As graphically illustrated in FIG. 5, dot 92 is formed on scan line 74 along pixel column 70 a by controlling printhead unit 12 to generate laser beam 38 at full nominal power. In a pulse width modulated system, this nominal power for the generation of dot 92 can be, for example, 8 pulses formed by gating printhead unit ON and OFF. Assuming the nominal power for a dot in a pulse width modulated system is 8 pulses, if a dot 94 having a center 96 is to be formed halfway between scan lines 74 and 76, controller 64 controls printhead unit 12 so that laser beam 38 is gated equally at each of the adjacent scans, using for example 4 pulses on the first laser scan (scan line 74) and 4 pulses on the second laser scan (scan line 76), or in a given system, perhaps 5 pulses and 5 pulses might give a more accurate total print density. The actual amount of power required to provide the desired results is determined empirically, and then stored in a look-up table for use by controller 64. In a preferred implementation of the invention, only vertical edge pels are affected and vertical interior pels are always printed at full nominal power.
In one preferred implementation of the invention, printer 10 uses two synthesized positions (and no natural positions) located at ¼ and ¾ between each pair of laser scan lines, e.g., scan lines pairs 72, 74; 74, 76; 76, 78; and 78,80. For example, and with reference to FIG. 5, assuming laser full power is achieved with a nominal power of 8 pulses, the ¼ position is approximated by 6 pulses and 3 pulses on adjacent scan lines 74 and 76, respectively, to form dot 98 having a center 100 at approximately the ¼ synthesized position. The ¾ synthesized position is approximated using symmetric power levels 3 and 6 to form dot 102 having a center 104 at approximately the ¾ synthesized position. Using symmetric power levels insures that dot density is the same for both the ¼ and ¾ synthesized vertical positions, which is critical for generating half toned prints. If it is determined that the linear power splits produce sufficient density, then the symmetric power levels could be changed to 6, 2 and 2, 6, respectively, for the ¼ and ¾ synthesized vertical positions. However, it was found in the present system that using symmetric power levels 6, 3 and 3, 6 produces better single pixel dots, horizontal lines, and diagonal lines.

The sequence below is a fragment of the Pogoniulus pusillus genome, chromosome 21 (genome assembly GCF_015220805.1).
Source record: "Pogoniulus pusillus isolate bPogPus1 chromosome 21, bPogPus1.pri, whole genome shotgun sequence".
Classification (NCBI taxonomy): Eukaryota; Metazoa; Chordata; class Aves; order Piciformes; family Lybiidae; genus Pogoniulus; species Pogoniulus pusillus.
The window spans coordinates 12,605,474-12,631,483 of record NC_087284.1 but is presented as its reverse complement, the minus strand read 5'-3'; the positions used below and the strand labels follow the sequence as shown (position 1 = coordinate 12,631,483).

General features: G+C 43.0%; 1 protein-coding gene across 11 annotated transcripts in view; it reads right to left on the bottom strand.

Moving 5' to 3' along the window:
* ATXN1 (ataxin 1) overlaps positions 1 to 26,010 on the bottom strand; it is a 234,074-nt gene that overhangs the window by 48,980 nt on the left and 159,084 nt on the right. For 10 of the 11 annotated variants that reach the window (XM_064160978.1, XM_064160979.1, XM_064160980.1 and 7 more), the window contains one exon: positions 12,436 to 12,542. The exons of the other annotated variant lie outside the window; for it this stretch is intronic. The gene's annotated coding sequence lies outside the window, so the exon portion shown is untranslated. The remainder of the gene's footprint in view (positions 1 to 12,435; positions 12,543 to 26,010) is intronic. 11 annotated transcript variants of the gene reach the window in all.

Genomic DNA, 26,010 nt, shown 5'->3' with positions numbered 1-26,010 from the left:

Dot 106 shows the result of two vertically aligned dots, each nominally printed at power levels 6, 3, which adds to power levels 6, 3+6, 3 or 6, 9, 3. To maintain solid area density, the middle scan line is at power level 8 instead of 9, i.e., 6, 8, 3.
For multiple shade level dots, such as those used by image enhancement technology (IET) halftone screens, each power level (8,7,6,5,4,3,2,1) of the dot must be given an appropriate set of split levels, such as for example, (6,3; 6,2; 5,2; 4,2; 4,0; 3,0; 2,0; 1,0) for consecutive scan lines. The visual positions of these partial dots do not need to line up precisely with the full dots, as they are simply incremental shade levels of clustered dots which are positioned by their vertical edges.
The technique of using two synthesized positions, described above, gives vertical correction roughly equivalent to using 1200 dpi scan lines on a 600 dpi printer. Empirically, symmetric power levels give equal print density regardless of the specific power levels, insuring good half toned prints and consistent thin line density. And, using a slight power boost over linear levels improves single pel dots and lines.
Furthermore, symmetry can be used to simplify higher resolution schemes. For example, symmetric power levels 7,1; 5,3; 3,5 and 1,7 give an n/4 dot spacing, or 2400 dpi on a 600 dpi system.